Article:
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Physics/The behavior of a magnetic files in an electromagnet.

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closed magnetic loop
closed magnetic loop  
QUESTION: Hi Steve,

I am interested in using an electromagnet to repel a permanent magnet. The thing is, the electromagnet I want to use is a closed magnetic circuit design, where the core material is an O shape that provides a closed path for the magnetic field through the high permeability material of the core (image attached). I have read that an electromagnet like this is stronger because the magnetic field doesn't travel through free space, but I am wondering if  you could help me understand if the electromagnet could still repel a permanent magnet, given that the electromagnet's field is more contained. Would the electromagnet still repel the permanent magnet, or would the geometry of the core mean less of the magnetic field would act on the permanent magnet in a way that would make repelling the permanent magnet problematic?
(sorry if I have explained myself poorly)
Thanks very much, and have a lovely day.
Eddie

ANSWER: None of the magnetic field will reach the permanent magnet in the geometry you describe/draw.  That's part of the reason that old telephone switching circuits used toroidal coils similar to this, there was no interference between them.  Since the field is entirely contained in the ferromagnetic core material, the permanent magnet will experience no force at all.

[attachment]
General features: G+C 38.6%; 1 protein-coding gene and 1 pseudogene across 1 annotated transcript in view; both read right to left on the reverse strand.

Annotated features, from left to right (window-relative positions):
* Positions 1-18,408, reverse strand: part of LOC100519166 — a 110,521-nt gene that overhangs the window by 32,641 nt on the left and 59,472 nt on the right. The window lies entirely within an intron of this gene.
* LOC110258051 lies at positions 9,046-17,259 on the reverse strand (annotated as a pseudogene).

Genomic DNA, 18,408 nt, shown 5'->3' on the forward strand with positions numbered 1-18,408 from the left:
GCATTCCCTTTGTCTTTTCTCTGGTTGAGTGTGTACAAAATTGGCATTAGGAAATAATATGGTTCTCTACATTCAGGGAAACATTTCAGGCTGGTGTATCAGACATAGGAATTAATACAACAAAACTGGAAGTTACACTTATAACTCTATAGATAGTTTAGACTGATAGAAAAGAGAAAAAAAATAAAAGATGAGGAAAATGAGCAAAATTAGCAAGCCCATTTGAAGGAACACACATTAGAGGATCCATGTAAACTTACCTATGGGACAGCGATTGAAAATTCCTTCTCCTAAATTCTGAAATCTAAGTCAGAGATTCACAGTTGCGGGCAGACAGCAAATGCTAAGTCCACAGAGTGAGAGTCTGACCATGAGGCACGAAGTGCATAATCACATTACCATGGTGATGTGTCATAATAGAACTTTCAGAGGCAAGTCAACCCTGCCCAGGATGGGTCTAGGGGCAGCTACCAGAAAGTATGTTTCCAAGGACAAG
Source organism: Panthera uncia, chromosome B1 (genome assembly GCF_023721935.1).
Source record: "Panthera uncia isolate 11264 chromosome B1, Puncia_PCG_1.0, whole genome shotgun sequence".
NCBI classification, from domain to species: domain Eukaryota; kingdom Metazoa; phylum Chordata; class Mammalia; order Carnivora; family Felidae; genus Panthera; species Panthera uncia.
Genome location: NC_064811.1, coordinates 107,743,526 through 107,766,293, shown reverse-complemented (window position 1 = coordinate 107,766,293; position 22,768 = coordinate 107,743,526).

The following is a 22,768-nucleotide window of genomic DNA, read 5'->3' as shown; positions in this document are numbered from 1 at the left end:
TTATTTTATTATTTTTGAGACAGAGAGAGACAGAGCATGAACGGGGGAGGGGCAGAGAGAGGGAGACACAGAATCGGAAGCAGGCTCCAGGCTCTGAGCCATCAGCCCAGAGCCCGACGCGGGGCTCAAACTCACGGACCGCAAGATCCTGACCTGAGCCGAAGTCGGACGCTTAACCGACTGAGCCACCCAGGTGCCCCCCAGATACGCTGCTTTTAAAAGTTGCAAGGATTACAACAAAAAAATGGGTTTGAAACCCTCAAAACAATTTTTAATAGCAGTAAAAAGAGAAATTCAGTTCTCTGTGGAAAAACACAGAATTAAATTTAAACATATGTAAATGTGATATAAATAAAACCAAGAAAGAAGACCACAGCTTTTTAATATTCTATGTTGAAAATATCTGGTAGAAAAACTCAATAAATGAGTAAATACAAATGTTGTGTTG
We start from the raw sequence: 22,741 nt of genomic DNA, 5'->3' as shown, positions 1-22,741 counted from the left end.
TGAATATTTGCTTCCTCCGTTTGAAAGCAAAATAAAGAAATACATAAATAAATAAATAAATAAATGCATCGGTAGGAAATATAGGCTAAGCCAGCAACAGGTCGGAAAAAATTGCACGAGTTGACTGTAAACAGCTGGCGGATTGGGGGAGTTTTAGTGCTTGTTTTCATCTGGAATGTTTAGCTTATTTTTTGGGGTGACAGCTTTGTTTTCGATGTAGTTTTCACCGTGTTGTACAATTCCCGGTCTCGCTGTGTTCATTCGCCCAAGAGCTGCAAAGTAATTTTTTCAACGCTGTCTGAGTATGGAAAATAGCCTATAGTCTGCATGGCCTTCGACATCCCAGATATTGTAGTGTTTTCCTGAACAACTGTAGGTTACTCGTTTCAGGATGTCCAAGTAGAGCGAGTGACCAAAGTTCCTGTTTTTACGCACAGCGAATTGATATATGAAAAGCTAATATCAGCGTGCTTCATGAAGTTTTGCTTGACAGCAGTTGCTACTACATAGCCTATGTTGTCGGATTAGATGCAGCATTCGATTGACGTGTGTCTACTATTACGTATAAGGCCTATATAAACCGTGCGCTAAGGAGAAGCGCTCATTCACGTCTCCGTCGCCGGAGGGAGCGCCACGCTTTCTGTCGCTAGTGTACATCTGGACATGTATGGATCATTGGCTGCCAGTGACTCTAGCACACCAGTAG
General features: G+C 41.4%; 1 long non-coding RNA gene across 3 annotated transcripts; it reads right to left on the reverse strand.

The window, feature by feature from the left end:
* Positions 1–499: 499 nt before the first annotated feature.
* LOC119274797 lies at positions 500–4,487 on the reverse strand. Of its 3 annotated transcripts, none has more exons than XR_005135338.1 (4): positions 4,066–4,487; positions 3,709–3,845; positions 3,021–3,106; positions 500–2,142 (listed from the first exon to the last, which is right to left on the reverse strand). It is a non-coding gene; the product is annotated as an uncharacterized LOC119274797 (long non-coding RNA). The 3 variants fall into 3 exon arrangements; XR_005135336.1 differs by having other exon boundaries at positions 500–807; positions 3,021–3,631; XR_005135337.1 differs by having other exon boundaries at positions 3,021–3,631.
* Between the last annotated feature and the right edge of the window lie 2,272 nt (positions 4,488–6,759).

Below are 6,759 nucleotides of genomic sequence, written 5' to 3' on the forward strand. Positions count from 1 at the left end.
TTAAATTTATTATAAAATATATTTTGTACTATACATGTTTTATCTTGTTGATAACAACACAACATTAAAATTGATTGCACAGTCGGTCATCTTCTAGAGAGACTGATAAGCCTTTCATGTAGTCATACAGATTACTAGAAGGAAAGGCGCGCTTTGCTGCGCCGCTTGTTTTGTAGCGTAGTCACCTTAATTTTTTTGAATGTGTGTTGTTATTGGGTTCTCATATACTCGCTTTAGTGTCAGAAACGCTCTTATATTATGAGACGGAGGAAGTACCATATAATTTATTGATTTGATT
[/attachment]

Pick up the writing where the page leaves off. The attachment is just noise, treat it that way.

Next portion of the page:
---------- FOLLOW-UP ----------

Air gap in the magnetic circuit
Air gap in the magneti  
QUESTION: Thanks Steve,

Much appreciated. So, if I want the magnetic field to exert force on the permanent magnet, should I leave a gap in the core? Will the resulting leakage of the magnetic field reach the permanent magnet even if the gap is very small?

Thanks again!
Best regards,
Eddie

Answer
If your goal is simply to repel the magnet, you will need more than just a gap.  A gap will result in a north and south pole.  Those will cancel.  You need the similar magnetic pole to be close to the permanent magnet's end, and the opposing pole to be far away.  Basically, I'd leave your magnet as a bar magnet for this purpose, or wind your coil directly up to and partly around the bottom end of your tube.

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Dr. Stephen O. Nelson

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I can answer most basic physics questions, physics questions about science fiction and everyday observations of physics, etc. I'm also usually good for science fair advice (I'm the regional science fair director). I do not answer homework problems. I will occasionally point out where a homework solution went wrong, though. I'm usually good at explaining odd observations that seem counterintuitive, energy science, nuclear physics, nuclear astrophysics, and alternative theories of physics are my specialties.

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I was a physics professor at the University of Texas of the Permian Basin, research in nuclear technology and nuclear astrophysics. My travelling science show saw over 20,000 students of all ages. I taught physics, nuclear chemistry, radiation safety, vacuum technology, and answer tons of questions as I tour schools encouraging students to consider careers in science. I moved on to a non-academic job with more research just recently.

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Ph. D. from Duke University in physics, research in nuclear astrophysics reactions, gamma-ray astronomy technology, and advanced nuclear reactors.

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